Let us begin with Zeus, whom we mortals never leave unspoken. 
For every street, every market-place is full of Zeus. 
Even the sea and the harbour are full of this deity. 
Everywhere everyone is indebted to Zeus. 
For we are indeed his offspring … 
— Phaenomena 1–5 

What was directed to Zeus, Paul reinterprets to speak of the God of Genesis.  Paul incorporated pagan themes which could be restructured with his own Hebrew religion and demonstrates what is today called, “cross cultural communication.”  After all, God made Aratus and Epimenides, too.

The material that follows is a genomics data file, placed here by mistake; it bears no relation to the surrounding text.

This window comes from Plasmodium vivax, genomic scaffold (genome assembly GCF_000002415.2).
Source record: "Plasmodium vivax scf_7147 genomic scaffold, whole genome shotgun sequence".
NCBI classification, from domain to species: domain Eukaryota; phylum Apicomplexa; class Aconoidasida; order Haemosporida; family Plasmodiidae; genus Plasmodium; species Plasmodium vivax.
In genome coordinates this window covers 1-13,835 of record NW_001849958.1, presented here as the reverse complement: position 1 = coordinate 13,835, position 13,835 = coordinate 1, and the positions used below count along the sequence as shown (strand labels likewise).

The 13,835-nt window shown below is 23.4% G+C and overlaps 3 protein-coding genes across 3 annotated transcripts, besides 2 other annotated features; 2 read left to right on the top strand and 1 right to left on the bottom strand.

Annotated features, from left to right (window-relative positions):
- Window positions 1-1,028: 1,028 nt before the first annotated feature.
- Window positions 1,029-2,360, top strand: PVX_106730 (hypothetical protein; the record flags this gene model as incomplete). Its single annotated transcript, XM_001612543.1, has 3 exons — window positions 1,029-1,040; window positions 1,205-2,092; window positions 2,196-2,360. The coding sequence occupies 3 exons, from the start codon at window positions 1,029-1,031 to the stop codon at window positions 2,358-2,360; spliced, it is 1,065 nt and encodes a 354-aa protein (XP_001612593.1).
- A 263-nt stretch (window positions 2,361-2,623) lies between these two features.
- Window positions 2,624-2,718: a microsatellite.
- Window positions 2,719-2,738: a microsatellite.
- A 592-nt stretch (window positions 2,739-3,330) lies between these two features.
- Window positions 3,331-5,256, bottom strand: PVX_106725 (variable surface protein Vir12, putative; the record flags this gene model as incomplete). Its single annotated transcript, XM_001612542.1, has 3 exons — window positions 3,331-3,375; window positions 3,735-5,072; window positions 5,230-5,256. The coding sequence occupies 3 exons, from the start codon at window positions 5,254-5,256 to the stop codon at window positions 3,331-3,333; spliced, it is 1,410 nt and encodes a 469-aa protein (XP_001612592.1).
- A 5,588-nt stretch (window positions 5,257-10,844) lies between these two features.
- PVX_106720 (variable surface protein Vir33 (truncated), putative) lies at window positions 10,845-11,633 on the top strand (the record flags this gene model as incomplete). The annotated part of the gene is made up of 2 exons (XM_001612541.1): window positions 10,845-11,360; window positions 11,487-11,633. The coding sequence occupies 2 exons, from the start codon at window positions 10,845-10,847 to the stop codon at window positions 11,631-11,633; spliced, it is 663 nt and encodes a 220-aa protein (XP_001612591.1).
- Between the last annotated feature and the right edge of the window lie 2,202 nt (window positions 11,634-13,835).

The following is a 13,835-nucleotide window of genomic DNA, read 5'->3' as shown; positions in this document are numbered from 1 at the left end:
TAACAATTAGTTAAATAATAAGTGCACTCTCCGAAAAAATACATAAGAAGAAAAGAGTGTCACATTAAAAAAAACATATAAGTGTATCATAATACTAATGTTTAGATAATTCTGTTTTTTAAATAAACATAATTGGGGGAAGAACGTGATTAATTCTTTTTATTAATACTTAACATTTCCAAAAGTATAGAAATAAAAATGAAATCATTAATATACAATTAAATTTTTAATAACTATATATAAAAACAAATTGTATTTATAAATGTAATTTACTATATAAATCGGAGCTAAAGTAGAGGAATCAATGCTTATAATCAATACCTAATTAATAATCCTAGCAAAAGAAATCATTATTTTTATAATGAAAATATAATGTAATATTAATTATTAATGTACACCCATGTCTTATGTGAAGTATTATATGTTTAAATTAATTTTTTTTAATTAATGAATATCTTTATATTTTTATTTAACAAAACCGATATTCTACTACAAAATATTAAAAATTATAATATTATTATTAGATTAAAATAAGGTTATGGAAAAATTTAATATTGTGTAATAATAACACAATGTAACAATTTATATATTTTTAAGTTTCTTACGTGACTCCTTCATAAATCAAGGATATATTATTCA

“God is not far from each one of us” is simply another way of saying, “The Lord is near”.  And, it is here that I wish to make the point.  Paul’s eschatology is hardly rooted in his knowledge that Jesus spoke of “armies surrounding Jerusalem” at some point.  This he knew.  Here, to these Greeks, he utterly fails to mention it.  Instead, God has fixed “a day” in which he will “judge the world” (the world he made and everything in it) through “a man”.  The man, Messiah Yeshua.  The world is going to be judged on a day by a human being: the son of man.  And God has demonstrated this fact by raising this human being up from the dead.  This man, still very much alive, will (in the future) judge the world on a fixed day.  Now, remember, this is the same world that God made, and everything in it.  The world God made that came “from one man” and the “nations” that came from him.  Paul has incorporated the entire history of the world up to this fixed, certain “day” in which a risen human being will judge it.  That’s what he is saying.  The “world” will end.  This was entirely foreign to these Greeks.  They had no final “end”.  They had an infinite, cyclical recurrence/rebirth of the Cosmic Nature (for the Stoics, that was Reason, which was material, and for the Epicureans, there wasn’t really anything).  Paul’s view of History, with a Beginning and an End was entirely foreign to the Greeks.  The idea that “history” was “progressing” to a “fixed day” or point in which all things within history would reach their zenith in perfection (for those who believe), and an eternal judgment for those who did not was Jewish, not Greek.  It gave “purpose” to history, and, thus, “history” as we know it was born into the modern era.